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Four University of Wisconsin Oshkosh students took top honors in the March WiSYs Quick Pitch Showcase in which they impressed judges by racing against the clock to give three-minute presentations about the importance of their research to society.

Brianna Roberts, a kinesiology major from Beaver Dam, placed first in the Science and Technology Division; and Julia Thompson, an economics major from Kimberly won the Social Sciences and Humanities Division. They each received $300 and advance to the state final in May.

Clockwise from top left: UWO’s award-winning students Mikayla Cann, Brianna Roberts, Raiden Montero and Julia Thompson.

Mikayla Cann, a UWO nursing student from Belleville, earned second place and a $100 prize in Science and Technology for her presentation “An Integrative Review of Civil Liberty-Based Rationales for Vaccine Hesitancy and Denial.”

Japanese studies and history student Raiden Montero, of Gridley, California, took second place and a $100 prize in Social Sciences and Humanities for the presentation “Materialism and Post-Materialism’s Effects on the Emperor’s Role in Japan.”

This year’s campus-level WiSys Quick Pitches are taking place virtually due to continued concerns about the pandemic. The UW Oshkosh competitors presented during the same showcase as students at three other UW System schools—UW-La Crosse, UW-Superior and UW-Whitewater. Winners were selected from each campus.

“Congratulations to the winners for their excellent presentations,” said WiSys President Arjun Sanga. “Chancellor Leavitt and UW Oshkosh have been excellent partners in embracing WiSys’ vision to engage student researchers. UW Oshkosh has embraced this developmental event and delivered a high level of participants despite the challenges of the pandemic. The students should be commended for not only the high numbers, but also the excellence of the presentations.”

Roberts worked with faculty mentor Brian Wallace on her presentation titled “The Extent Helmet Types Have on Helmet Motion in American Football Collisions.”

“My quick pitch revolved around conducting linear drop tests to compare the peak loading force, velocity, acceleration and more of two of the most commonly used football helmet types in American football,” she said. “Once completing these tests and calculating the data, Dr. Brian Wallace and I will inform the football staff and athletic trainers of our findings to help better protect UW Oshkosh’s football players.”

Competing in the pitch contest offers students an opportunity to hone their research and science communication skills.

“I have learned the best ways to avoid the use of technical jargon while still ensuring others fully understand what my research entails,” Roberts said.

Mentored by UWO faculty member Benjamin Artz, Thompson presented on their research project “Flexible Job Structure and the Gender Gap in Turnover: The Case of Information Technology Occupations,” which is in the initial planning stages.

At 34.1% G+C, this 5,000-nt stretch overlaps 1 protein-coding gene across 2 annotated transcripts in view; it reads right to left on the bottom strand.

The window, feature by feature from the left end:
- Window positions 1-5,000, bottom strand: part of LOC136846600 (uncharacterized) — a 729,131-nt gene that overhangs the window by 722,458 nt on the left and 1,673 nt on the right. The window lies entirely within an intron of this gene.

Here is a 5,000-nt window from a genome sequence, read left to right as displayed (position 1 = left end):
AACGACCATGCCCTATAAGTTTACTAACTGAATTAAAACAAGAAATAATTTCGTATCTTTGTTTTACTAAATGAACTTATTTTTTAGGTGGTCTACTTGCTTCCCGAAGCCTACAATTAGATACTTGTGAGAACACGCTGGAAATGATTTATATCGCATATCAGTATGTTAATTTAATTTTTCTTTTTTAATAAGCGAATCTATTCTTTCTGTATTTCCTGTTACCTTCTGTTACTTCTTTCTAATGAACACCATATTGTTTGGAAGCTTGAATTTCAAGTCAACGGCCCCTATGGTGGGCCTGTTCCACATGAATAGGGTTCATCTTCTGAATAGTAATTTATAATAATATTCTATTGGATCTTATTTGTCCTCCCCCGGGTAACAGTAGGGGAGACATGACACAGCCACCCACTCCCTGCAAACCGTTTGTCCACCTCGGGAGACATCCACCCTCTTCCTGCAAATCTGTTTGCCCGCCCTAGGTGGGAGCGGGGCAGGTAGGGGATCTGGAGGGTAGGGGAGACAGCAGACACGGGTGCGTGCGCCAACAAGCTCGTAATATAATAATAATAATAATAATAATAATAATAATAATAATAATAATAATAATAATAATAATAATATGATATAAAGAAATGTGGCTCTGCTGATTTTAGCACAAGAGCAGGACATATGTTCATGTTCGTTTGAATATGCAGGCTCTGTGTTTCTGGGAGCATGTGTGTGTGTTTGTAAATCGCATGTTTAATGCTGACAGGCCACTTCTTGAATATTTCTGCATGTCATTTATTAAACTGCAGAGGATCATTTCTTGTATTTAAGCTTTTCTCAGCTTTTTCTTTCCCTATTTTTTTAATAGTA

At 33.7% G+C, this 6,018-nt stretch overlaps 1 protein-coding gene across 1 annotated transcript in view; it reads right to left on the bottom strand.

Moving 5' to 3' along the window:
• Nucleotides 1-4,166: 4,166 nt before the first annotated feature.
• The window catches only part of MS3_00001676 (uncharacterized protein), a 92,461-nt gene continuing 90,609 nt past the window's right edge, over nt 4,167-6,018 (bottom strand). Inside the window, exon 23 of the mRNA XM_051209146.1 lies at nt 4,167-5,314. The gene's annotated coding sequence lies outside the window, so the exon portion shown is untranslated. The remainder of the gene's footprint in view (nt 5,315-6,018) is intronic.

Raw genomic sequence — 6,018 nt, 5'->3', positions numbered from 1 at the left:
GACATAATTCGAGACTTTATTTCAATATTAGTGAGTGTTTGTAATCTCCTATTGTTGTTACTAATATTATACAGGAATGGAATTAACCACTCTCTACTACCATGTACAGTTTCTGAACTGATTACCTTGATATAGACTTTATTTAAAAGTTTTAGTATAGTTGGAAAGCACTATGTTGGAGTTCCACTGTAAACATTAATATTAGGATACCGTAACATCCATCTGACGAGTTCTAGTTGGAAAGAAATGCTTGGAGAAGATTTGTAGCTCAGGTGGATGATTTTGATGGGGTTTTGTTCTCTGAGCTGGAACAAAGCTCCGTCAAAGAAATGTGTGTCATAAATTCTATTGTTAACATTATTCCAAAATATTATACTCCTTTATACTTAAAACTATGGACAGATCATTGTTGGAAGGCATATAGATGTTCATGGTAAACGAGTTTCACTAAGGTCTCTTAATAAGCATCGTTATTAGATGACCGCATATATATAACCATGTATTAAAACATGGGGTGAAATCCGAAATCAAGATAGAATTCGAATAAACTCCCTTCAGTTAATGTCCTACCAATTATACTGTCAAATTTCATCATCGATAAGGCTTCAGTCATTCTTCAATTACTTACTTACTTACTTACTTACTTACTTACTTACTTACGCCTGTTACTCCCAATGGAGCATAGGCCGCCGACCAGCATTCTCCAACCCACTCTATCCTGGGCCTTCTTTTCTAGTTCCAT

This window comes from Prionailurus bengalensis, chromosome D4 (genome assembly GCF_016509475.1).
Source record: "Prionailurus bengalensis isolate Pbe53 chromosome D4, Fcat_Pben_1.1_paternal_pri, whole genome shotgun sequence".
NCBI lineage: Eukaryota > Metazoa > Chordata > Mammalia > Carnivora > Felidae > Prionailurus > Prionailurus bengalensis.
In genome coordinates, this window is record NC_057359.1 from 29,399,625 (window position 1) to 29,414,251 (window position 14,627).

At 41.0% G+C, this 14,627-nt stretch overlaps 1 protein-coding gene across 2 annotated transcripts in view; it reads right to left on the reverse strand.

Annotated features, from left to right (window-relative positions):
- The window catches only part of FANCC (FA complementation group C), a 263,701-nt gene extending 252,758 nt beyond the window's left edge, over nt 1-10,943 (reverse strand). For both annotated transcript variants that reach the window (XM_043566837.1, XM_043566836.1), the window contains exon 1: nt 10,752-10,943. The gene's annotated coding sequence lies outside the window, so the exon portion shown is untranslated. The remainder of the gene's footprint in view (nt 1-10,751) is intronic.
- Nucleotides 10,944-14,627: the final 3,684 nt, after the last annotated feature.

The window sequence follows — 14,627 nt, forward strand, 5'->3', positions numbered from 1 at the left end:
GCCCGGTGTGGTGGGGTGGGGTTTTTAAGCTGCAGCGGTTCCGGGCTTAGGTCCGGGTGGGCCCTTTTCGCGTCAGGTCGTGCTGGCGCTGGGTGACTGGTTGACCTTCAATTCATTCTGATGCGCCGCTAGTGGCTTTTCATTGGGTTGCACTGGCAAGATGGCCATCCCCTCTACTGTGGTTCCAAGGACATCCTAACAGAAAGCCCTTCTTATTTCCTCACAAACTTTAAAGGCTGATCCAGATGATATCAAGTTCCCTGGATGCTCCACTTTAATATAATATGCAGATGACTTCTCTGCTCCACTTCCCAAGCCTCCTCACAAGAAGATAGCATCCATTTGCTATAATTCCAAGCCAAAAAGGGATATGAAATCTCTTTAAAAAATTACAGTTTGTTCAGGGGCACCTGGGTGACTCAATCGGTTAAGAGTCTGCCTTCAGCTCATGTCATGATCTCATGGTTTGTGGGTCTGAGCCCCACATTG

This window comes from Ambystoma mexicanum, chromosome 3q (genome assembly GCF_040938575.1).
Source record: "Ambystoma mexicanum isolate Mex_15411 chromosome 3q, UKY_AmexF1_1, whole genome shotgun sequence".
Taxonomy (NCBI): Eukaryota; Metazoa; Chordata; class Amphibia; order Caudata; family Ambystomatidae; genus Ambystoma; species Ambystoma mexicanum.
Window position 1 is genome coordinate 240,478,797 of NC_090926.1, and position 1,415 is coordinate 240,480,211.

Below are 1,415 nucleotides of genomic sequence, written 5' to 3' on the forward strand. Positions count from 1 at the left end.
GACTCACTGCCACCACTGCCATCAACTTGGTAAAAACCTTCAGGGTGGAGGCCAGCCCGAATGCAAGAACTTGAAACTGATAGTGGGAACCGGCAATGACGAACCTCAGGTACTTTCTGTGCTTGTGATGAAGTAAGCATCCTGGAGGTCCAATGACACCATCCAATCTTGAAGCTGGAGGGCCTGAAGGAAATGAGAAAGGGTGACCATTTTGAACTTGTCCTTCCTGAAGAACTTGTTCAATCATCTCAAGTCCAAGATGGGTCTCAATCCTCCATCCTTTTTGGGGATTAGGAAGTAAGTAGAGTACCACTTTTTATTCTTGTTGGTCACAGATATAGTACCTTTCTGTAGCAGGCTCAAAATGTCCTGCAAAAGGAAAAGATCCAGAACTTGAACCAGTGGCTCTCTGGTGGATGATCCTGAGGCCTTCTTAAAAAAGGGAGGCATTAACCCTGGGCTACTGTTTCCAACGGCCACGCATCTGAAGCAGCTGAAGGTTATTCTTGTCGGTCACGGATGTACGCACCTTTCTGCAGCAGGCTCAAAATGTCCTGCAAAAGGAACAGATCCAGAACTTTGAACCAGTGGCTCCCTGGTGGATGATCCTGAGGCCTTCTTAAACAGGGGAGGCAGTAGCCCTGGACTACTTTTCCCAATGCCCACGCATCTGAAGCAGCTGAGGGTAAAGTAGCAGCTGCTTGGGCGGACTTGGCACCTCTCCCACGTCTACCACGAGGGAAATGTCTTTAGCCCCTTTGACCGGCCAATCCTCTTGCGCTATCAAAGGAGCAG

“Still in the year 2021, women are disproportionately impacted by career interruptions, such as work-family balance challenges,” Thompson said. “My research aims to eliminate the current gender gap in job turnover by studying the impact of job structure on the retention of women, specifically in the information technology field (which I aspire to work in). Ultimately, I aspire to improve women’s labor market outcomes and facilitate their long-term career success.”

Thompson plans to conduct her research with Artz in fall 2021.

“This competition challenged me to present my research in a manner that is accessible to people outside my field of study. I enjoyed having the opportunity to share the value of my research with the UWO community,” she said.

Thirteen additional UWO students pitched their research in the showcase last week:

  • Becca Birriel, nursing, of Schaumburg, Illinois, “Culturally Sensitive Care in the Clinic: Understanding LGBTQIA+ Healthcare Best Practice Methods in Wisconsin’s Fox Valley Area Clinics”
  • Matthew Frisch, engineering/physics, of Rio, “Exploring New Nanofibers for Photovoltaic Cells”
  • Danielle Gratz, biology, of Deerfield, “Whale Skull Allometry”
  • Molly Hennig, vocal performance and music industry, of New Ulm, Minnesota: “A Vocalist’s Guide to ‘Mysteries of the Macabre’ by György Ligeti”
  • Jordyn Hussey, secondary art education, junior, of Combined Locks, “America the Unbeautiful”
  • Dorothy Mitchell, chemistry, of Phoenix, Illinois, “Development of a Polymer Recycling Experiment for the Undergraduate Laboratory”
  • Morgan Mulroe, anthropology, of Crystal Lake, Illinois, “Missing and Murdered Indigenous Women and Girls (MMIWG): The Epidemic, The Impact, Their Voices”
  • Ramzi Nasri, software technology, of Oshkosh, “VR Sport Technology”
  • Morgan Ringeisen, mechanical engineering technology, of Oshkosh, “Efficiency of Centralized Versus Decentralized Fluid Distribution Systems”
  • Stacey Sparks, secondary English education, of Kimberly, “Navigating States of Mind in Jane Austen’s Persuasion”
  • Sarah Trachte, English, of Winneconne,“Mastering Methods”
  • Sarah Woody, biology,of Sacramento, California, “Investing Heavy Metal Concentrations in Sediment, Cattail and Muskrat Tissues at a National Wildlife Refuge”
  • Elsa Zank, music performance, of Sun Prairie, “The Works of Barbara Strozzi”

For more information about the WiSys Quick Pitch Program or to watch the student presentations, visit